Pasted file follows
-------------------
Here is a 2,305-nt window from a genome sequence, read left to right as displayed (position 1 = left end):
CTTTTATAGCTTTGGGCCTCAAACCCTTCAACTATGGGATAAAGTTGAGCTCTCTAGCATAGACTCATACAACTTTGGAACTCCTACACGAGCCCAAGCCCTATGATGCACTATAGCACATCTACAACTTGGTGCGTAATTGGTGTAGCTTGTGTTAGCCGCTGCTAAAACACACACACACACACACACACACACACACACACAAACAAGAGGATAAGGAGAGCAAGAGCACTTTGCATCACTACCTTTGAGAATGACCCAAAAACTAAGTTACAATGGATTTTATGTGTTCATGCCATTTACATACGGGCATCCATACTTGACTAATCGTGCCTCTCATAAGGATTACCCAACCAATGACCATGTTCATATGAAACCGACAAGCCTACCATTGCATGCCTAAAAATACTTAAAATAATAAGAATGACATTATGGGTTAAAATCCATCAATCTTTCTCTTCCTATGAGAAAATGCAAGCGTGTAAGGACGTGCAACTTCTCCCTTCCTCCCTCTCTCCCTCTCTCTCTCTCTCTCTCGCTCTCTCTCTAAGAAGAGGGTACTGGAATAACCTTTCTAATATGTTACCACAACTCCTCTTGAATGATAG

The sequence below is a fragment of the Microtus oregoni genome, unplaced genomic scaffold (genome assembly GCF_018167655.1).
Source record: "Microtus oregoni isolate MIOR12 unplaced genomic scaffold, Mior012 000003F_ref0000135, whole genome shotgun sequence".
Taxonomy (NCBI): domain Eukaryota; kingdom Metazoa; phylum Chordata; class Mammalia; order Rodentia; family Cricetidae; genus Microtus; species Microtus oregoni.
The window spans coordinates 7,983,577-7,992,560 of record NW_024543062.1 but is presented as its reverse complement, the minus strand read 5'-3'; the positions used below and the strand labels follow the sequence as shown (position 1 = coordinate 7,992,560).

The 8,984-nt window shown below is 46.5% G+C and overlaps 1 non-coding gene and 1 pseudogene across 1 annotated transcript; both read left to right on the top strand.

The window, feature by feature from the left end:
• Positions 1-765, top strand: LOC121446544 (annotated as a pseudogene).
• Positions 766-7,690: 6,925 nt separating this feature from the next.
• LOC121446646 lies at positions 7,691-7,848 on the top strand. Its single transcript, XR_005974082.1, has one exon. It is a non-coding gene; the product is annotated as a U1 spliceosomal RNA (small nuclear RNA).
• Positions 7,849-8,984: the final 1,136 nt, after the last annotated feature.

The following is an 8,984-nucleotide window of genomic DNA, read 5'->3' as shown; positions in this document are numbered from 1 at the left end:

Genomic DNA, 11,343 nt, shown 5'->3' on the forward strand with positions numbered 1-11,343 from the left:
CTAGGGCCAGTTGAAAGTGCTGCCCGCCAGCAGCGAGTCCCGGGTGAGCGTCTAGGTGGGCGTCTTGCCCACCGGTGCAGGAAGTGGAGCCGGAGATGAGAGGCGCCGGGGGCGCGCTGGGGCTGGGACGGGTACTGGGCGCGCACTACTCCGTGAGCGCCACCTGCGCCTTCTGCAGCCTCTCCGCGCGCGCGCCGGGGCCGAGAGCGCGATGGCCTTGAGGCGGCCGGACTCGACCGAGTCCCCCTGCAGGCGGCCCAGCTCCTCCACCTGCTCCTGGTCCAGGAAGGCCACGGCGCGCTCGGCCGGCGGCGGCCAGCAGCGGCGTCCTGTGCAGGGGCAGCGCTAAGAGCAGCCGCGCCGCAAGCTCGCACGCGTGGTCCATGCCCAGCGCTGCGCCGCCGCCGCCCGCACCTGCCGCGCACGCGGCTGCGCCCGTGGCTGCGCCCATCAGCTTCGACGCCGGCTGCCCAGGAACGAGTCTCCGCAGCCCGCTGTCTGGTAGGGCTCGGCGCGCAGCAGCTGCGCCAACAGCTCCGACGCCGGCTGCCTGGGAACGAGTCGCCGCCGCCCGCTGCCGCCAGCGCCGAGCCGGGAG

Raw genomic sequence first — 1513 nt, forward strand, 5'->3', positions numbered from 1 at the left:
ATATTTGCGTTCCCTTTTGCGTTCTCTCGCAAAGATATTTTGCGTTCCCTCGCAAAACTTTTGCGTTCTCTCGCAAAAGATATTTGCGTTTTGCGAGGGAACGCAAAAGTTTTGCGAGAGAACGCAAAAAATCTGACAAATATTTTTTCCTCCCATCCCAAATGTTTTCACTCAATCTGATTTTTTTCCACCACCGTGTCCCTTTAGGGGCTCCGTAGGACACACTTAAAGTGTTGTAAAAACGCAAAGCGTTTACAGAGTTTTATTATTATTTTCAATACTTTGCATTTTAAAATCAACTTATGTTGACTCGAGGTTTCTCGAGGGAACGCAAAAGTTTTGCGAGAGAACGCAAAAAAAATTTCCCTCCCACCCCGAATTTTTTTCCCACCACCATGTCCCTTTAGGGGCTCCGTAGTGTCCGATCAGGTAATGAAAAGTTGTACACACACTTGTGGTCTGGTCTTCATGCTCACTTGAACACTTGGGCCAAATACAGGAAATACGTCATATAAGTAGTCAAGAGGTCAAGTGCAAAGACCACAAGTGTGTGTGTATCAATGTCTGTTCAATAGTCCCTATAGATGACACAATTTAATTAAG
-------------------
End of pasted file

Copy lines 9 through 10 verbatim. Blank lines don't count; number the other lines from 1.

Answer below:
• Positions 1-765, top strand: LOC121446544 (annotated as a pseudogene).
• Positions 766-7,690: 6,925 nt separating this feature from the next.